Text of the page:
It should be evident from this series of posts, that I take consciousness as emergent from the way that the neural system works. It is not enough to simple say “emergence” and treat it as if magical. I do not consider it at all magical. Rather, I see it as consistent with the principles that I outlined in an earlier post, “A semantic conception of mind.”
My view is that the way the brain works is simple in principle, but complex in detail. So I see it as pretty much certain that consciousness would evolve, though the kind of consciousness that emerges might not be identical to human consciousness. So I see all mammals as being conscious, with perhaps their consciousness being somewhat similar to ours, though lacking the enrichment that language gives us. Other complex creatures such as an octopus or a bee are surely conscious in some way or another, but it is a little hard for us to imagine how they would experience that consciousness.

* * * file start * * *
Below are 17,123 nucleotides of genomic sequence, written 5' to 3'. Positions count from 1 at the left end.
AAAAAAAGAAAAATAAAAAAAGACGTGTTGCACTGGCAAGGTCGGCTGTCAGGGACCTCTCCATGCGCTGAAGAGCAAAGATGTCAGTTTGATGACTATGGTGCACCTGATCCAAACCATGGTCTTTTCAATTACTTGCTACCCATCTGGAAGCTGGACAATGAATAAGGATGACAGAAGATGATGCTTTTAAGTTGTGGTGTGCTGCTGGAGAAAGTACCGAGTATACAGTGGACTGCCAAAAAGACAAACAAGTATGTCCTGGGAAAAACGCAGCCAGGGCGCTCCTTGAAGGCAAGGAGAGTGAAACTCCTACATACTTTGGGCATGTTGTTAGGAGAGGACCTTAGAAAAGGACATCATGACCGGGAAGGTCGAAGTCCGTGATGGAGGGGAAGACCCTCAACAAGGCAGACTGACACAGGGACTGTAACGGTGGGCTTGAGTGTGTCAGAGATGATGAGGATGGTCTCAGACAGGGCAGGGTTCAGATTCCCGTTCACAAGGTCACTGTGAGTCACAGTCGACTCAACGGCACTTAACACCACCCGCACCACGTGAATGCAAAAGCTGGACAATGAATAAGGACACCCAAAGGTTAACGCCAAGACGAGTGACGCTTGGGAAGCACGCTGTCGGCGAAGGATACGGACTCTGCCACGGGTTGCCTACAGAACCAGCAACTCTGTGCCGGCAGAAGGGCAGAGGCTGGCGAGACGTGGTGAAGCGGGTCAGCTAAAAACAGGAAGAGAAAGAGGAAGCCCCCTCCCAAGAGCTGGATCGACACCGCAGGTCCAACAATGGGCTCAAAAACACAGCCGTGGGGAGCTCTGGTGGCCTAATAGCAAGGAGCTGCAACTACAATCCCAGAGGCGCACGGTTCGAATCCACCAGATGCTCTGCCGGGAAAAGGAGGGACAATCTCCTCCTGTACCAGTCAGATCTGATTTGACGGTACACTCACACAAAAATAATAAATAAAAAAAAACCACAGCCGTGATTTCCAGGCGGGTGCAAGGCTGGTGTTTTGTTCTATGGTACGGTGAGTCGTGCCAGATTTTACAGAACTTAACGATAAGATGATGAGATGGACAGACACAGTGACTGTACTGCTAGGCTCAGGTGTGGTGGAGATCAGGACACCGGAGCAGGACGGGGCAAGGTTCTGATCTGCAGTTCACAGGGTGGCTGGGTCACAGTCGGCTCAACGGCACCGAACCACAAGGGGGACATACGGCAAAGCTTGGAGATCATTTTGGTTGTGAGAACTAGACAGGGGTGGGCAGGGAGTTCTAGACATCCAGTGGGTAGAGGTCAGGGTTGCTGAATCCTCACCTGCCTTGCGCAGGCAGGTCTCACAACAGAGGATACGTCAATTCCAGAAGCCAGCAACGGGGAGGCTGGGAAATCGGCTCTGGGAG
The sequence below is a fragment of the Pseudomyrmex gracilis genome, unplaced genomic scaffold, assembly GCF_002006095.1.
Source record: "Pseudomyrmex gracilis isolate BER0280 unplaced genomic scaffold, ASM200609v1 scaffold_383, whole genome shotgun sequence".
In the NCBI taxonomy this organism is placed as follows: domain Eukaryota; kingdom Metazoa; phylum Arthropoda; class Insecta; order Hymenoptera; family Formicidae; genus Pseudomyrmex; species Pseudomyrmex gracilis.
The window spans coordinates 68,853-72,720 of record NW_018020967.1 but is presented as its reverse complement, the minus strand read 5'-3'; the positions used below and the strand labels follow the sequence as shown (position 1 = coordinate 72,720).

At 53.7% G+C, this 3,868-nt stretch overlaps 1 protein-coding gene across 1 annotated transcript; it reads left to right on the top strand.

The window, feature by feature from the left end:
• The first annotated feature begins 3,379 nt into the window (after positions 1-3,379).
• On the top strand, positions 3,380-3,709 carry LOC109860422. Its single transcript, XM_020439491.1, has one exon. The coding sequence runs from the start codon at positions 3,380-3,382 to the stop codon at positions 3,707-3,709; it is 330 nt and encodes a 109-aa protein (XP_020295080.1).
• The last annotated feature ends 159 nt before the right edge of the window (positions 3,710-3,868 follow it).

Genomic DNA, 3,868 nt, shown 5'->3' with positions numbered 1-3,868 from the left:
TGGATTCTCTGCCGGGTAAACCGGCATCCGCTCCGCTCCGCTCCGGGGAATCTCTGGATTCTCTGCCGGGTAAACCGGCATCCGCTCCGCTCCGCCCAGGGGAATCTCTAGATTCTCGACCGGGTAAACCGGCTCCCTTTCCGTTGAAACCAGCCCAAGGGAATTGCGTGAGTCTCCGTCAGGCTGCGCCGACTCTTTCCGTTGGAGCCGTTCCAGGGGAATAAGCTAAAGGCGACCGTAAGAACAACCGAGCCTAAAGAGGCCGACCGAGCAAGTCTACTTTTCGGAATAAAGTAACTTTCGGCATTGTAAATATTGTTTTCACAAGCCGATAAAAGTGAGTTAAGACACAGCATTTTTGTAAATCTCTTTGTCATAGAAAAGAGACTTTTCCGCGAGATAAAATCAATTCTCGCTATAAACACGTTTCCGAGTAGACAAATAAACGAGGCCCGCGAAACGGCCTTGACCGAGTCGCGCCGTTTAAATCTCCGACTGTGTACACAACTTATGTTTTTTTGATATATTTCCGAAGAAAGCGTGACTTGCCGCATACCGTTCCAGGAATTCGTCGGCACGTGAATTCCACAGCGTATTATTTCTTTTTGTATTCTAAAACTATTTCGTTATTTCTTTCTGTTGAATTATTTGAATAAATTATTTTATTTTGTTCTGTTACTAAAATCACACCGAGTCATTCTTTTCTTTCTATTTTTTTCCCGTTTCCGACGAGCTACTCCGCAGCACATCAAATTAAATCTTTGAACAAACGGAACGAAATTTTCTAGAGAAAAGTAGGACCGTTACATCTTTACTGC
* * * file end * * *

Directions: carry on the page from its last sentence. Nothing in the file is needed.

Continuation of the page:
So why is there a “hard problem” of consciousness? This is because people are looking at it in the wrong way. They are trying to understand how to design consciousness, instead of trying to understand how it would evolve. To me, it seems very unlikely that a designed robotic system could ever lead to consciousness. I expect our designed robots to all be zombies.
This brief posts completes my series on consciousness. I will continue to post on other topics, such as knowledge and perception, that are related to consciousness. I realize that many will find my series unsatisfactory, in that it failed to explain to them what they wanted explained. Philosophy seems to be dominated by a kind of design thinking, and an explanation of consciousness does not fit with design thinking.